Travel writer Kim Schneider's book, “100 Things to do in Traverse City Before you Die” is being launched this week in local bookstores, kicking off with a Saturday (3-6 p.m.) launch party at Brilliant Books. Since the book highlights the Traverse City region we had a few questions for Kim.
Take a look at the Q&A.
If the title were 101 Things to Do in Traverse City Before You Die, what would you add?
If I could add another item, I'd bring back one of the many items that landed (literally, as I picked among my way more than 100 sticky notes of favorites) on the cutting room floor. Picture a hockey game that's gotten a little out of control, and that's what was going on in my imagination as I got down to selecting those final items. “Food and Drink” kept elbowing “Sports and Recreation,” category, saying, “Hey. We're America's top foodie town, so I should get another item,” with nature replying back, “But I'm the reason people come!” And so it went. For that one extra item, I'd lean toward something that combines many of our iconic experiences like the rooftop dining and views from the Hotel Indigo, the Franklin and the Park Place. From each of those, you can soak up downtown's growing city vibe and culinary creativity, sometimes even listen to the local musicians making a real splash on the national scene. You can also just gaze at the bay, which I swear turns a different color by the hour.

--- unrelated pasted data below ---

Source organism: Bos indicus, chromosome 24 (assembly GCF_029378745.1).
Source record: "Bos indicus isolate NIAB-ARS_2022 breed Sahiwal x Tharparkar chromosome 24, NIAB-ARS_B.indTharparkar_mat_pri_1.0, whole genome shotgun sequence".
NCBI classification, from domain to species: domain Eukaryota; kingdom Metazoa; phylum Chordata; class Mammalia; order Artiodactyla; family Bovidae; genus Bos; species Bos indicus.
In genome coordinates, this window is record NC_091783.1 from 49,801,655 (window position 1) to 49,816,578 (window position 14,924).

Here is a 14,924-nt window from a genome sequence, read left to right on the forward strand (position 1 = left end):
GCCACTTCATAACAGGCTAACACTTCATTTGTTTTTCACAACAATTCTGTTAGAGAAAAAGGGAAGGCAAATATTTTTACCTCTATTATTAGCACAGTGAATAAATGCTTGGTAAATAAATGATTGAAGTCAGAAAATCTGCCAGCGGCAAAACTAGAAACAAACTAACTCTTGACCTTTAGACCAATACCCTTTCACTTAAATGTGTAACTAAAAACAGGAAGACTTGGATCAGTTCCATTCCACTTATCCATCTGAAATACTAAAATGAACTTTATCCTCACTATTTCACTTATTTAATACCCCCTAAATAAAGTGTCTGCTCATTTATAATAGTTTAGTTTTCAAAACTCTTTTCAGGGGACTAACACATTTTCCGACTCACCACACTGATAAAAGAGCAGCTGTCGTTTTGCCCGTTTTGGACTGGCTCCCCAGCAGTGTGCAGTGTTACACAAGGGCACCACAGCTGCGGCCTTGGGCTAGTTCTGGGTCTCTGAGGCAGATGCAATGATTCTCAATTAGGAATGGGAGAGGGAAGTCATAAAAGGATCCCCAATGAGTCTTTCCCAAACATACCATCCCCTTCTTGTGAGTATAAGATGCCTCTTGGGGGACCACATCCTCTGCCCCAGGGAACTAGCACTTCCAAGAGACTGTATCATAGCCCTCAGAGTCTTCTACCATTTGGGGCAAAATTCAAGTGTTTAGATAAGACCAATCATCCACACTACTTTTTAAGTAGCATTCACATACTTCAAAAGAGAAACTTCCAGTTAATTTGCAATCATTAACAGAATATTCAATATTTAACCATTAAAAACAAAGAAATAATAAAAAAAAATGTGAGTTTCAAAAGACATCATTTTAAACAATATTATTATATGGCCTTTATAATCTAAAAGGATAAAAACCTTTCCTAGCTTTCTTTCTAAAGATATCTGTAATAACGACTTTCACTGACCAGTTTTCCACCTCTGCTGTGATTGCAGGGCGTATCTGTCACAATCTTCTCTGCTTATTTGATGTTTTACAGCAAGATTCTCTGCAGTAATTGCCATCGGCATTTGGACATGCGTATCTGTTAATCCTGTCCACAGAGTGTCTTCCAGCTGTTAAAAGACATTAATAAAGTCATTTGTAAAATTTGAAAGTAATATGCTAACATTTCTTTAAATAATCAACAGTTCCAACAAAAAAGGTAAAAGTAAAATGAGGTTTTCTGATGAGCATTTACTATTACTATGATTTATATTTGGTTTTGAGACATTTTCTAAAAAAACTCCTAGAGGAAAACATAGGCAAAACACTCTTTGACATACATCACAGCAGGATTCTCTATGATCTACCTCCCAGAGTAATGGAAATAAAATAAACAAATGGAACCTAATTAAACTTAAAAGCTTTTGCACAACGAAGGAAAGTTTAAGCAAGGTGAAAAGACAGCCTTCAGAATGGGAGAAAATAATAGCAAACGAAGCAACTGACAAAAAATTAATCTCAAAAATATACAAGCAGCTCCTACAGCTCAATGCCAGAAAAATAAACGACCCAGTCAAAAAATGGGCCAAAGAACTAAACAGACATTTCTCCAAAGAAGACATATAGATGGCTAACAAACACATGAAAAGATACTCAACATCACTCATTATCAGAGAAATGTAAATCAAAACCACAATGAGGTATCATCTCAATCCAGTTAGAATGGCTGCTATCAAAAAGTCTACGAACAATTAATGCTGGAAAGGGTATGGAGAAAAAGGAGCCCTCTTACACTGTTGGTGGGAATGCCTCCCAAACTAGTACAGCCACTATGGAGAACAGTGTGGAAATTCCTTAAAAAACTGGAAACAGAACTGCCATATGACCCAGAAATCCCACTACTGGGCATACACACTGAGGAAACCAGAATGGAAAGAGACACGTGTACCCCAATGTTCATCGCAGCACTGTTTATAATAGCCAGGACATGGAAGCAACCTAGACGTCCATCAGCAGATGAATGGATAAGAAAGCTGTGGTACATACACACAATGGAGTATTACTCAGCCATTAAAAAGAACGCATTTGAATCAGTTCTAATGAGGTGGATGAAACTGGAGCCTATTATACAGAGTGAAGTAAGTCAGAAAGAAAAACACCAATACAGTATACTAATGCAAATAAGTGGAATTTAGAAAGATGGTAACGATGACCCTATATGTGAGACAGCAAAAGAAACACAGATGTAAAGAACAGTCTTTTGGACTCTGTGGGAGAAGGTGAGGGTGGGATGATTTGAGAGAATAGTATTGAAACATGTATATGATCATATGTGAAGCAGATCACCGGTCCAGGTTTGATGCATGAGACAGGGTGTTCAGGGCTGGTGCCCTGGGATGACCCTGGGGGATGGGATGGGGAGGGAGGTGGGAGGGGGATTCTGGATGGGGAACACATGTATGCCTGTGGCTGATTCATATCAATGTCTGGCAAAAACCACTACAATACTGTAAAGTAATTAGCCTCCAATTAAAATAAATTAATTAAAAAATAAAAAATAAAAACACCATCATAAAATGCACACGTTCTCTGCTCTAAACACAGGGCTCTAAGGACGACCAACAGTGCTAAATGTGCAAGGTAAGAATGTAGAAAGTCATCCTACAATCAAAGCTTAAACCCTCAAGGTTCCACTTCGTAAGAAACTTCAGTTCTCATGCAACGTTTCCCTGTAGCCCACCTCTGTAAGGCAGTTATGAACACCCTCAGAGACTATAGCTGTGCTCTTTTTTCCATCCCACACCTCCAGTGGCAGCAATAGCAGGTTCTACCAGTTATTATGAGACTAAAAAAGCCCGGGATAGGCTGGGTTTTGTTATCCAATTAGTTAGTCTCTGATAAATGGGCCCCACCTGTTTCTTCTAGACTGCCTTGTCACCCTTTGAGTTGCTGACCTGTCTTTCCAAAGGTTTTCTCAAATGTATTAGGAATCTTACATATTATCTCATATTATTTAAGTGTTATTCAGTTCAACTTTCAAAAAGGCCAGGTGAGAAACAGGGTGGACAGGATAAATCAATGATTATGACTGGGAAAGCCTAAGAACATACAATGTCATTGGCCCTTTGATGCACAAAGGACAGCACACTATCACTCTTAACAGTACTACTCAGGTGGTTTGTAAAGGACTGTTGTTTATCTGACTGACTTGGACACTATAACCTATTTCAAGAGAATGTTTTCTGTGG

What were some of the challenges in writing this book?
Picking among so many of my favorites was the biggest one, especially in the food and drink category. I can't even decide where to go to dinner on a given night, Traverse City has so many new and interesting restaurants. Then there was the challenge of describing the essence of a place and story behind it in just 135 words or so. Luckily, they also gave me pages for tips.
If someone only has three days to spend in TC, which sections would you tell them to focus on?
I would steer them to the itinerary section in the back as a guide. One day, I'd have them either “Meander up Old Mission” or “Linger on Leelanau” and hit wineries, quaint port towns and farm stands. I'd have them theme a second day around “Classic Traverse City.” The third day would have to include as many items as possible from “Worship the Water,” which includes a boat ride, waterfront dining, a beach sunset and more.
As a tourist in your own town, which activities do you enjoy the most?
I'm a sunset watching and beachcombing addict, as Facebook friends will attest from my too regular photo posts. I love that local wineries are increasingly offering food and live music and becoming not just tasting rooms but community gathering places. And I truly mark the seasons through morel hunts and blossom fests and cherry picking and fall color tours—all integrated now in our family traditions.